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How Do I Mail Battery Samples and Airlift Battery?

airlift battery

#1-First, From the classification of the battery itself:

battery

Batteries are divided into many types. From the perspective of transportation, they are mainly divided into two categories, one is non-dangerous goods, and the other is dangerous goods.

1、Non-dangerous goods:

Zinc-manganese dry battery is a kind of disposable primary battery with zinc as the negative electrode active material. The zinc-manganese dry battery series is not divided into models and sizes. Their nominal voltage is 1.5 volts, but the battery with a large model has a large capacity, and the battery with a small model has a small capacity. Zinc-manganese dry batteries are used as power sources for lighting, semiconductor radios, telephones, electric toys, radios, etc. Such power sources are called chemical power sources. Disposable zinc-manganese dry batteries are non-dangerous goods according to the relevant provisions of the IATA “Dangerous Goods Regulations”.

For non-dangerous goods, there are no special requirements. As long as the basic requirements for air transport are met:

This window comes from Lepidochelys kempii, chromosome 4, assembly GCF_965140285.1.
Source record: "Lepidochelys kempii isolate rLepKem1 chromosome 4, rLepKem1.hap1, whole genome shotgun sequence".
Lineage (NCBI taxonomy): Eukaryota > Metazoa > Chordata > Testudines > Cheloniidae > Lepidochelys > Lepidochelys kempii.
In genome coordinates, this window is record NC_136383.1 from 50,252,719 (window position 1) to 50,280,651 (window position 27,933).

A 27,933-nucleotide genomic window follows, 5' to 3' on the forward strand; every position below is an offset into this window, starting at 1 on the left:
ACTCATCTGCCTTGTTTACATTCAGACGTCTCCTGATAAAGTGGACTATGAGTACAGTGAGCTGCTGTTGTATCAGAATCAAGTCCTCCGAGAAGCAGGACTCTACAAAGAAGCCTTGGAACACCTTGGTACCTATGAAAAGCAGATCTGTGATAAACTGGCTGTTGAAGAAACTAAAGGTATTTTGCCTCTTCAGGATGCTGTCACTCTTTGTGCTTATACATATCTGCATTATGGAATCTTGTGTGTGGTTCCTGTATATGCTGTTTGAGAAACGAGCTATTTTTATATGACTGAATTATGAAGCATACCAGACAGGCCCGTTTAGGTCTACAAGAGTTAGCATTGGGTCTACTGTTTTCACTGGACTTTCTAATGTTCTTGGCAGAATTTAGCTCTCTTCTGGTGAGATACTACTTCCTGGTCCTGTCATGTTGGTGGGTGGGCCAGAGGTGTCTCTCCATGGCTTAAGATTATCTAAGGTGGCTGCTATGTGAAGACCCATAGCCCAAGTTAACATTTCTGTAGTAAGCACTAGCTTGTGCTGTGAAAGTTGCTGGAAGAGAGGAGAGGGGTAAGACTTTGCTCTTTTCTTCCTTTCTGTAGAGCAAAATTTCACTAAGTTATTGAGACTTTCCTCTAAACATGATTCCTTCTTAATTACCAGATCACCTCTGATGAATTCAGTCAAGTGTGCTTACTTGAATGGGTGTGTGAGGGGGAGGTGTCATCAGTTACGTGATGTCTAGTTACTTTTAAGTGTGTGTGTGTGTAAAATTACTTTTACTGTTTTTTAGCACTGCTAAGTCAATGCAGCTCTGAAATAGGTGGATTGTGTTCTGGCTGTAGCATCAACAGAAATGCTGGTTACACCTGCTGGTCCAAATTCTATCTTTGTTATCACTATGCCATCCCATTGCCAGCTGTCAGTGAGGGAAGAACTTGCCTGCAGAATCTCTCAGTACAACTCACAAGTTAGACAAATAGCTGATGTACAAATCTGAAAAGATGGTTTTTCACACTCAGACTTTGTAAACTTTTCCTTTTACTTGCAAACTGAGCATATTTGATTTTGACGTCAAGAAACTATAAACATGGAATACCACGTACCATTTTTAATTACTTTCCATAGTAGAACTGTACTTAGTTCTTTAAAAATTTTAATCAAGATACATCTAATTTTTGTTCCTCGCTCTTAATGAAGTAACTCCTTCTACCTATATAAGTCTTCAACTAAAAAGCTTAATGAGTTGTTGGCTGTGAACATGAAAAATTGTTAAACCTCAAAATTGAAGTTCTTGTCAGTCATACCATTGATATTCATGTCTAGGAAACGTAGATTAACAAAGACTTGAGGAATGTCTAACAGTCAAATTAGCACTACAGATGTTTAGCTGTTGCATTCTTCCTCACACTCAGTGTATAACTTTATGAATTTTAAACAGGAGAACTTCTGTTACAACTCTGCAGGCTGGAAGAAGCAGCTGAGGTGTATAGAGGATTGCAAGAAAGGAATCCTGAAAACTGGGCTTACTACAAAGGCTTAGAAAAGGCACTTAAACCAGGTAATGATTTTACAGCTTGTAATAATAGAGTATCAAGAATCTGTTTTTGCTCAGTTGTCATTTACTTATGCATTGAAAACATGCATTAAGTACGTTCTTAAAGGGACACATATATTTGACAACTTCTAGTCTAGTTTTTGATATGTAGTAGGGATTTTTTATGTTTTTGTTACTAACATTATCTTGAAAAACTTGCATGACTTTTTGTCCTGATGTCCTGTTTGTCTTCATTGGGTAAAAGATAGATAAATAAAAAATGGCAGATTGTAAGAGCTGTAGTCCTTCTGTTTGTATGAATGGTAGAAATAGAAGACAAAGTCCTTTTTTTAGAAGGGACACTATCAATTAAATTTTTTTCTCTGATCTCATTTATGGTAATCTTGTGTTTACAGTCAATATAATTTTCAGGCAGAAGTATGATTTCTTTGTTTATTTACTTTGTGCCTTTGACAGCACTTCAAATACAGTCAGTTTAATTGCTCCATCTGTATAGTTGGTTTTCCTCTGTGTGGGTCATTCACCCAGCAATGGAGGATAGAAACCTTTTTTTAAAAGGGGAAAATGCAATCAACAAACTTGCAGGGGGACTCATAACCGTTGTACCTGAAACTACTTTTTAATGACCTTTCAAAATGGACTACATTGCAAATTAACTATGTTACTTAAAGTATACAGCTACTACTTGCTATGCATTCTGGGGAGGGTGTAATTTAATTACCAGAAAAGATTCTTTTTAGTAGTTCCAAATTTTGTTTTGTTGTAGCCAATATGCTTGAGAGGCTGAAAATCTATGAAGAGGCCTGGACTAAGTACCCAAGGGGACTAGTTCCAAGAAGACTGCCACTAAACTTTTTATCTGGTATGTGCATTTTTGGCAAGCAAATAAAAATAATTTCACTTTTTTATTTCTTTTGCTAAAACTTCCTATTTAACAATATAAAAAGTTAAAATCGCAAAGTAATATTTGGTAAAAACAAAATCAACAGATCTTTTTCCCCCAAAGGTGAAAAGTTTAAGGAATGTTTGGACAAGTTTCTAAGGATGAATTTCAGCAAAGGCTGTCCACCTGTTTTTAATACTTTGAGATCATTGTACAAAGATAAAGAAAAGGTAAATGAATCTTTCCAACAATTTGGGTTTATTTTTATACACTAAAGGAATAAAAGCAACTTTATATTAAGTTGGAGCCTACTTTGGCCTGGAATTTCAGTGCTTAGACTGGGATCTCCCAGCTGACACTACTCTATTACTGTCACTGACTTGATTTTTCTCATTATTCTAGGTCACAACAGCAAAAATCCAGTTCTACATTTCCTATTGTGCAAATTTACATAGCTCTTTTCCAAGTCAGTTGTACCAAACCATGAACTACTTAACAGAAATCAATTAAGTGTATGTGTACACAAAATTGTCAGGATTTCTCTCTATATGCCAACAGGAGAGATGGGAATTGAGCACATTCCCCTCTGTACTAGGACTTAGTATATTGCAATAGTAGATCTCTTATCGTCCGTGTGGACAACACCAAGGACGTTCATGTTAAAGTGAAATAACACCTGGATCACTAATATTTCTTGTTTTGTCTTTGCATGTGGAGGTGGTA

Dry batteries need to be individually insulated and packaged. Small batteries are best isolated with anti-static bags or foam bags or small cartons. The inner packaging of large batteries must be isolated with foam.

2、Dangerous Goods:

In addition to disposable dry batteries, storage batteries, lithium-ion batteries, lithium batteries, fuel cells, and sodium batteries are all included in the list of dangerous goods.

①Battery module: Dangerous goods, belonging to category 8, the battery is basically divided according to the type of electrolyte, such as alkaline battery with potassium hydroxide as electrolyte, acid battery with sulfuric acid aqueous solution as electrolyte.

Batteries, Acid Solutions, Dangerous Goods, Class 8, UN2794.

Batteries, Alkaline Solutions, Dangerous Goods, Class 8, UN2795.

Batteries, Sealed Containers, Dangerous Goods, Class 8, UN2800.

Lithium-ion battery module: Dangerous goods, category 9, UN3480, this is the most common type of battery, as well as lithium batteries with organic solutions as electrolytes.

Lithium metal accumulators, lithium metal batteries contained in equipment, dangerous goods, Class 9, UN3091.

Lithium metal accumulators, lithium metal batteries, dangerous goods, Class 9, UN3090.

Equipment lithium-ion batteries, category 9, UN3481, mobile phones belong to this category. In recent years, lithium batteries installed in robots equipped with lithium batteries have emerged.

③Traditional dry battery module: containing solid potassium hydroxide, dangerous goods, category 8, UN3028. Alkaline, and acid isolation. NiMH batteries, category 9, UN3496.